FILE- In this Oct. 24, 2018, file photo specialist Gregg Maloney, left, and trader Timothy Nick work on the floor of the New York Stock Exchange. The U.S. stock market opens at 9:30 a.m. EDT on Friday, Nov. 2. (AP Photo/Richard Drew, File)

Market rally fades as Apple skids and bond yields climb

November 02, 2018 - 2:27 pm

NEW YORK (AP) — U.S. stocks are slipping Friday as a big loss from Apple drags technology companies lower and an increase in interest rates hurts high-dividend companies. The world's largest technology company forecast weak revenue and said it will stop disclosing quarterly iPhone sales. Apple is on track for its biggest loss since January 2014.

Stocks had surged over the previous three days and are still on pace for a big weekly gain after skidding in October to their worst monthly loss in seven years.

The federal government said employers added 250,000 jobs in October, far more than analysts expected. Hourly pay jumped 3.1 percent, the most since the beginning of 2009.

KEEPING SCORE: The S&P 500 index slid 25 points, or 0.9 percent, to 2,715 as of 3:05 p.m. Eastern time. The Dow Jones Industrial Average fell 189 points, or 0.8 percent, to 25,191.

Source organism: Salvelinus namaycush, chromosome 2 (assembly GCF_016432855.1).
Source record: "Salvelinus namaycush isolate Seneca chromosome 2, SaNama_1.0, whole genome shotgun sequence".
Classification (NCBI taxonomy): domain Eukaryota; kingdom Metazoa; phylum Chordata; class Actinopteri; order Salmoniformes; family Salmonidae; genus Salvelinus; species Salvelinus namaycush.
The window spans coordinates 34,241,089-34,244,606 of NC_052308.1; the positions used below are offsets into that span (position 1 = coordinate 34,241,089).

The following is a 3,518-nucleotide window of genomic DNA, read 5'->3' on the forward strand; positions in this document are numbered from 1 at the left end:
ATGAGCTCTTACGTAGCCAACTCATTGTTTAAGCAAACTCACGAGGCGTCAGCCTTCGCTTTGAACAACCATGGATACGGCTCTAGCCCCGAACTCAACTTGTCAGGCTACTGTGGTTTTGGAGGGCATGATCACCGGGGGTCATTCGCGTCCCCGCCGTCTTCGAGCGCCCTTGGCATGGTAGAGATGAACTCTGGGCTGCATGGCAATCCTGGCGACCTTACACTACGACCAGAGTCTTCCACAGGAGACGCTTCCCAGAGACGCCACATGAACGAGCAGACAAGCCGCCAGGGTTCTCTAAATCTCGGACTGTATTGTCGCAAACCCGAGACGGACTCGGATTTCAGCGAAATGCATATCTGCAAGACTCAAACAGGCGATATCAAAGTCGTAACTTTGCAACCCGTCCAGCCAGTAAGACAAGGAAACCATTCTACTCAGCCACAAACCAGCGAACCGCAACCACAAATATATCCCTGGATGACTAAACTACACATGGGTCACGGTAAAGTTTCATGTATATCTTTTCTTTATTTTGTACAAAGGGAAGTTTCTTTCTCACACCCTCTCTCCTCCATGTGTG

The Nasdaq composite, which has a high concentration of technology companies, lost 97 points, or 1.3 percent, to 7,336. The Russell 2000 index of smaller-company stocks slipped 1 points, or 0.1 percent, to 1,543.

The S&P 500 is up 2.4 percent this week after strong gains the last three days, but would have to rally another 7.9 percent to match the all-time high it reached on Sept. 20.

JOBS, JOBS, JOBS: The Department of Labor said U.S. employers continued to add jobs at a quick clip in October, with no sign that hiring was going to slow down. The proportion of Americans with jobs is at its highest level since January 2009, and the monthly increase in pay was also the largest since then. Along with high consumer confidence, those are all good signs for economic growth and consumer spending in the months to come.